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Vanderbilt woman preps for climb

| Saturday, March 16, 2013, 12:11 a.m.

“One in eight women will be diagnosed with breast cancer and only half of them will be tied to genetic inheritance, diet and reproductive history,” said a supporter of the Breast Cancer Fund and a participant of the upcoming Climb Against the Odds event.

Kelly Miller, 31, of Vanderbilt will be participating in Climb Against the Odds and will scale the 14,179-foot Mt. Shasta in Northern California.

The mission is to raise awareness for breast cancer and breast cancer prevention.

The four-day hiking trip begins June 16 and will take 40 climbers.

According to the breast cancer fund website, breastcancerfund.org, “Each climber will arrive with very personal reasons to climb, yet together the team will show anything is possible with mutual support, determination and hard work.”

Miller decided to climb because her aunt, Iris Lancaster, was diagnosed and survived breast cancer.

Lancaster will not be climbing this year. Instead, she is helping to coordinate the climb.

“I think everyone knows someone with this diagnosis,” Miller said. “I guess you can say I'm taking the reins this year.”

Although this climb will mark Miller's first time scaling a mountain of this size, she has been physically preparing for it and plans to hold several fundraising events.

In the months to come, Miller plans to hold a lottery-style cash bash fundraiser. Consol Energy has plans to donate, she said.

As for her physical preparation, not only has she passed the event health requirements but she has been hiking on the weekends and is familiar with the Laurel Highlands Hiking Trail in Ohiopyle.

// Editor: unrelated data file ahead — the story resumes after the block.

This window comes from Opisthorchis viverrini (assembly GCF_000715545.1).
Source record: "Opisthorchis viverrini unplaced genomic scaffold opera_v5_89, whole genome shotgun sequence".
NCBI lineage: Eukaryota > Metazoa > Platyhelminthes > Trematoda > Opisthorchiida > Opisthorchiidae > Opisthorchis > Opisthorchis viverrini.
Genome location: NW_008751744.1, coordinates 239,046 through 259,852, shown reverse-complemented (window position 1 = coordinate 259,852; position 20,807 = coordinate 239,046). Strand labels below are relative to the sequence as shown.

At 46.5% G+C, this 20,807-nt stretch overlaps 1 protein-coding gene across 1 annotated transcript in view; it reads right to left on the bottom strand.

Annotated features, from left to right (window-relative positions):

She is confident that she will be able to reach the summit.

“I'll get there,” she said.

Climbing Mt. Shasta is not the only way in which Miller honors the goals of the breast cancer fund.

According to the breast cancer fund, research has shown that environmental factors play a significant role in diagnosis of breast cancer. Specifically the chemical bisphenol A (BPA) which is found in canned foods and cosmetics.

As a result, Miller tries to buy BPA-free foods and cosmetics, even though they are seldom found in supermarkets.

“I was surprised by the amount of products I used that were not as clean as I thought,” she said.

Apart from Climb Against the Odds, Miller will be running for breast cancer in a Pittsburgh-based 5-kilometer run called the “Dirty Girl Mud Run” in early June.

She also has plans to participate in a Philadelphia-based run for the Wounded Warrior Project called the “Tough Mudder” in early June.

Those interested in donating to the breast cancer fund should visit www.breastcancerfund.org/donate or contact Marla Stein at mstein@breastcancerfund.org or 866-760-8223, ext. 30.

Andrew Hesner is a freelance writer.

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